With reference now to the drawings, and particularly to FIGS. 1-3, the cart shown includes a body section 110 preferably formed in one piece from fiber glass or the like. However, the body can also be formed from sheet metal or other similar material, if desired. As perhaps best shown in FIGS. 2 and 3, the body It) includes a central upstanding housing 12 which defines a cavity for receiving two storage batteries l4 and 16. The batteries 14 and 16 can be connected in parallel or series through a speed control rheostat, hereinafter described, to a direct current drive motor 16 also housed within the cavity l2. As best shown in FIG. 3, on either side of the cavity 12 are running boards 20 and 22 provided with foot pads 24 and 26, respectively, on which the operator stands. At the rear of the vehicle are two drive wheels 26 and 30 connected through a differential 32 (FIG. 2) and a chain and sprocket arrangement 34 to the drive motor 1%. Suitable means, not shown, are provided for holding the various parts within the cavity E2 in position. As best shown in FIG. 2, the
differential 32 is connected to the wheels 28 and 30 through axles housed within axle housings 36 and 38 extending through the walls of the cavity 12 and supported by bushings 40 extending downwardly from the body 110.
At the forward end of the body it), as best shown in FIGS. l and 3, is an opening fitted with a bushing 42 which receives the shank portion 44 of a fork 46. An axle 48 extends between the opposite legs of the fork 46 and supports a third, steerable wheel 50. The shank portion 44 of the fork 46, in turn, is connected to a curved tongue-type steering pole 52 which curves outwardly and to the right as shown in FIG. 3. The upper end of the steering pole 52 is provided with a handle grip 54 such that it may be gripped by one hand of the operator and moved inwardly or outwardly as viewed in FIG. 3 to pivot the wheel 50 about a vertical axis and thereby steering the vehicle.
Extending upwardly from the forward portion of the body 110 is a post 56 provided with braces 55. The post 56, in turn, is connected to a handle 57 provided with a handle grip 58 grasped by the other or left-hand of the operator. Either the handle grip 54 or handle grip 58 is rotatable and connected to a rheostat which, in turn, controls the supply of power to the motor l4 and, hence, the speed of the vehicle.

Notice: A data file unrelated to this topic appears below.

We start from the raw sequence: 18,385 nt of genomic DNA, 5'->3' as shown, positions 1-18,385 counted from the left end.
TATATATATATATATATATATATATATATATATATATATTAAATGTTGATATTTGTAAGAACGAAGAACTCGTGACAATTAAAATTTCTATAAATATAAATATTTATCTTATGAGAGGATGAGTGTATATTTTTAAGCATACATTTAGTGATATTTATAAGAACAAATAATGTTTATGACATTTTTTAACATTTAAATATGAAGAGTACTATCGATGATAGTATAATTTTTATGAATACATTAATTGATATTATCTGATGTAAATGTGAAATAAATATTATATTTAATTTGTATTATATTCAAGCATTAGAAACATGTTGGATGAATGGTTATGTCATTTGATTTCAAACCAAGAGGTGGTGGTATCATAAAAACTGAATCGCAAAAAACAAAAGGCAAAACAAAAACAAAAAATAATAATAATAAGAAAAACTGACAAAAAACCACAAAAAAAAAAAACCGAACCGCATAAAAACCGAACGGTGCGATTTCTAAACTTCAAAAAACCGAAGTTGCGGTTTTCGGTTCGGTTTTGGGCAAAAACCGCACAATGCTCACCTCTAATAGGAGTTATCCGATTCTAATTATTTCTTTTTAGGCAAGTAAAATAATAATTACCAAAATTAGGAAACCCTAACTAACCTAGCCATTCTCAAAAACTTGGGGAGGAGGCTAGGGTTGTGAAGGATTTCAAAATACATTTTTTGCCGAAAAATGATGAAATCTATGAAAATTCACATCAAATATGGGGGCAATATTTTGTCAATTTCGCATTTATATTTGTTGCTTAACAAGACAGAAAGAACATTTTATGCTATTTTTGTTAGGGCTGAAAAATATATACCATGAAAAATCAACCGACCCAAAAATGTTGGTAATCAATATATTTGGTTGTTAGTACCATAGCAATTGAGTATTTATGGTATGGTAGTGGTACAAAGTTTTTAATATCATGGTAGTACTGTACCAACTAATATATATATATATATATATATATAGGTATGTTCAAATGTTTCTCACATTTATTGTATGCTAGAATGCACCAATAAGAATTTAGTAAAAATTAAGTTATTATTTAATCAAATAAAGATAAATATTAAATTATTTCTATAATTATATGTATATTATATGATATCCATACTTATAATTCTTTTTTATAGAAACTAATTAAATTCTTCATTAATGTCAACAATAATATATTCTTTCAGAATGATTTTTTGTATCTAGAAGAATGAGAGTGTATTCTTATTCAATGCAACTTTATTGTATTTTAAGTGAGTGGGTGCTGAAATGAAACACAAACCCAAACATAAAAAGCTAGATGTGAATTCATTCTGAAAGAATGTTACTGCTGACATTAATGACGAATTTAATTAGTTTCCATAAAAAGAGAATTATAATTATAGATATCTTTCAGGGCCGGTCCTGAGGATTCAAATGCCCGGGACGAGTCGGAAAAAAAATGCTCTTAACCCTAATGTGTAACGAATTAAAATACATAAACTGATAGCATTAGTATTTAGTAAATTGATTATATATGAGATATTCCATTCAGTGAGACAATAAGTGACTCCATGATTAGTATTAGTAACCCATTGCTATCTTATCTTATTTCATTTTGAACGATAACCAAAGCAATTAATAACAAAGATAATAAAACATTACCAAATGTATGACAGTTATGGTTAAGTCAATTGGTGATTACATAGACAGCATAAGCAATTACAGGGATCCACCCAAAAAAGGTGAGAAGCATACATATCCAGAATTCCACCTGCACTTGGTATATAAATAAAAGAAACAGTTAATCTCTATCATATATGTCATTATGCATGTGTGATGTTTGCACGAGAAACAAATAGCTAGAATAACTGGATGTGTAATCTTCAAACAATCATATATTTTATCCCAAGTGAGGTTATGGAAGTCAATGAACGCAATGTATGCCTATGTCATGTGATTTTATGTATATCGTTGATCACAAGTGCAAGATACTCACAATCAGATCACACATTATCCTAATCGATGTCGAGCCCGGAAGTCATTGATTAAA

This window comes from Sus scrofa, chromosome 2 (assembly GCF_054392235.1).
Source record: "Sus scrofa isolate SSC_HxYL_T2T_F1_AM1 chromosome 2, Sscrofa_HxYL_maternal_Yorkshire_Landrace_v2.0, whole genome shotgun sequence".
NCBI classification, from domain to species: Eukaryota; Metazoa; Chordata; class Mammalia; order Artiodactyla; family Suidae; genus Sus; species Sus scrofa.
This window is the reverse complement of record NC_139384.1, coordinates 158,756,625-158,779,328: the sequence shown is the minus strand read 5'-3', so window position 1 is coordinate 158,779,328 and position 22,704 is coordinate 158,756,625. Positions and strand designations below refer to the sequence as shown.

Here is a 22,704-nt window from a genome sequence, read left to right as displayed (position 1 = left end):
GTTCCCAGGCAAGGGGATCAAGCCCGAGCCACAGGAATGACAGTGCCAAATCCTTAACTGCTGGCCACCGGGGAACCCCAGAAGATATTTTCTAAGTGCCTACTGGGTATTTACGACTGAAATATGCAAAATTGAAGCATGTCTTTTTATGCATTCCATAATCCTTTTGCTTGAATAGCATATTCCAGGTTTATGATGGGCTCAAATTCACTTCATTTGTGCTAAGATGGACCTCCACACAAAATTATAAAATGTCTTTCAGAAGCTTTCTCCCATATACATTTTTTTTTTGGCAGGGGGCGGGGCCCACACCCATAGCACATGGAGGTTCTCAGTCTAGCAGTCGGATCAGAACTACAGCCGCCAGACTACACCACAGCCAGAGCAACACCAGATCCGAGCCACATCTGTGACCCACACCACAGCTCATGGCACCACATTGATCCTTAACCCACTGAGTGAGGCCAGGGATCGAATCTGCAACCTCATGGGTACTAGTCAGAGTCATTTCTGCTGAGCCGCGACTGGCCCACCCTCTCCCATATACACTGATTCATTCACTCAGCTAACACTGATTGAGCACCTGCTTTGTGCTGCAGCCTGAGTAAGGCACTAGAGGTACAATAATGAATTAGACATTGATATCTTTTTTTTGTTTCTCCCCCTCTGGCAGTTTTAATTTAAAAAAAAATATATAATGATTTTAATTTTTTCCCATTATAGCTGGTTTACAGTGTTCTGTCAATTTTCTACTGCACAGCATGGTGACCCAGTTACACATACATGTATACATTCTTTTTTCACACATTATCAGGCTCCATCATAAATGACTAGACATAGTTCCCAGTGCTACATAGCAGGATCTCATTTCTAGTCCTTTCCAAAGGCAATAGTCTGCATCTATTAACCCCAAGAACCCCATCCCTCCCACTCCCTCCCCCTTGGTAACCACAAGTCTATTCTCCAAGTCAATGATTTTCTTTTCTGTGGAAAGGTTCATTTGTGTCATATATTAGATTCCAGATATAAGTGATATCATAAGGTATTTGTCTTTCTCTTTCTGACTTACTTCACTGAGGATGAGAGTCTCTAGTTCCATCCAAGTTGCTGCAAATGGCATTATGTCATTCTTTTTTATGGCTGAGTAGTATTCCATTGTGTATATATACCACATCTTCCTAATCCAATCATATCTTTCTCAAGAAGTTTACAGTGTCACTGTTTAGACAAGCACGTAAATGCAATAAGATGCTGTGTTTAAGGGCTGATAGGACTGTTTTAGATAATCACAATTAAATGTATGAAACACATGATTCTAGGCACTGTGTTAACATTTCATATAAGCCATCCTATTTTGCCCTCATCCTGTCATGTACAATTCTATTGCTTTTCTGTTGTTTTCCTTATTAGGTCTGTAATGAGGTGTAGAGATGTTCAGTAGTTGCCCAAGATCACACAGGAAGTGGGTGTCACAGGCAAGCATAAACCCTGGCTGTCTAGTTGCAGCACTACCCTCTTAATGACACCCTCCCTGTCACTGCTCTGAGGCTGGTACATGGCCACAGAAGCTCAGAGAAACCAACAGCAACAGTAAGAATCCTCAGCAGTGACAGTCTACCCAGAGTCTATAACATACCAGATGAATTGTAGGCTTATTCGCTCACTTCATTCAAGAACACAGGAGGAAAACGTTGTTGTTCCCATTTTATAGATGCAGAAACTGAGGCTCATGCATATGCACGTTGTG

The arrangement shown in the drawings is suitable for a right-handed operator since the handle grip 54 will be grasped by the right hand and the handle grip 58 by the left hand. However, in the case of a lefthanded operator, the steering pole 52 may be curved to the left as viewed in FIG. 3. In order that the device may be collapsed and inserted into an automobile trunk, the post 56 is provided with a quick-disconnect coupling 60 adjacent the body 10. Braces 55 are fitted into sockets in the body It) and are removable therefrom. Similarly, the steering pole 52 is provided with a quick-disconnect coupling 62 in order that the pole 52, and the post 56 may be removed when the vehicle is stored in an automobile trunk or other enclosure. Ahead of the bifurcated post 56 is a storage area 64 on which a golf bag 66, for example, can rest. The golf bag, in turn, is secured to the post 56 by means of a strap 68.
The details of the differential drive arrangement of the invention are shown in FIG. 4. It comprises two miter gears 70 and 72 secured to the adjacent inner ends of axles 74 and 76 by means of pins 78. The opposite ends of the axles 74 and 76 are secured to the wheels 28 and 30 as by pins 80. A housing 82 surrounds the miter gears 70 and 72 and has hubs 84 rotatably mounted on the ends of the miter gears 70 and 72 whereby the housing 84 is rotatable about the coaxial central axes of the axles 74 and 76. A bushing member 86 is carried by the inner ends of the axles 74, 76 and is freely rotatable thereon. The bushing member 86 has oppositely-extending shafts 88 with ends engaged in openings 90 provided in the housing 82. Consequently, the housing 82 and the bushing member 86 are connected and rotate in unison about the axles 74 and 76. Shafts 88 carry idler miter gears 92, each of which is disposed in meshing engagement with the miter gears 70, 72. The idler miter gears 92 are rotatable about the shafts 88 of the bushing member 86. As will be appreciated, the driven sprocket 94 is secured to the housing 42 and rotates the same as the motor 18, connected to the sprocket 94 through chain drive 34, rotates.
As the driven sprocket 94 rotates, the housing 82, the idler miter gears 92, the miter gears 70, 72 and the axles 74, 76 will rotate in unison to drive the wheels 28 and 30. If the vehicle is being driven forward in a substantially straight line path of travel, the wheels 26 and 30 will rotate at the same speed. However, when the vehicle is turning, the wheel on the inside of the turn will roll over a shorter distance than the wheel on the outside of the turn. The idler miter gears 92 permit the axles 74, 76 to be driven at different angular velocities when the vehicle is executing a turn. Consequently, the angular velocities of the wheels are automatically adjusted to compensate for the difference in the length of the circumferential path of travel of each wheel. Therefore, the wheels will not skid during a turn and are subjected to a minimum amount of wear.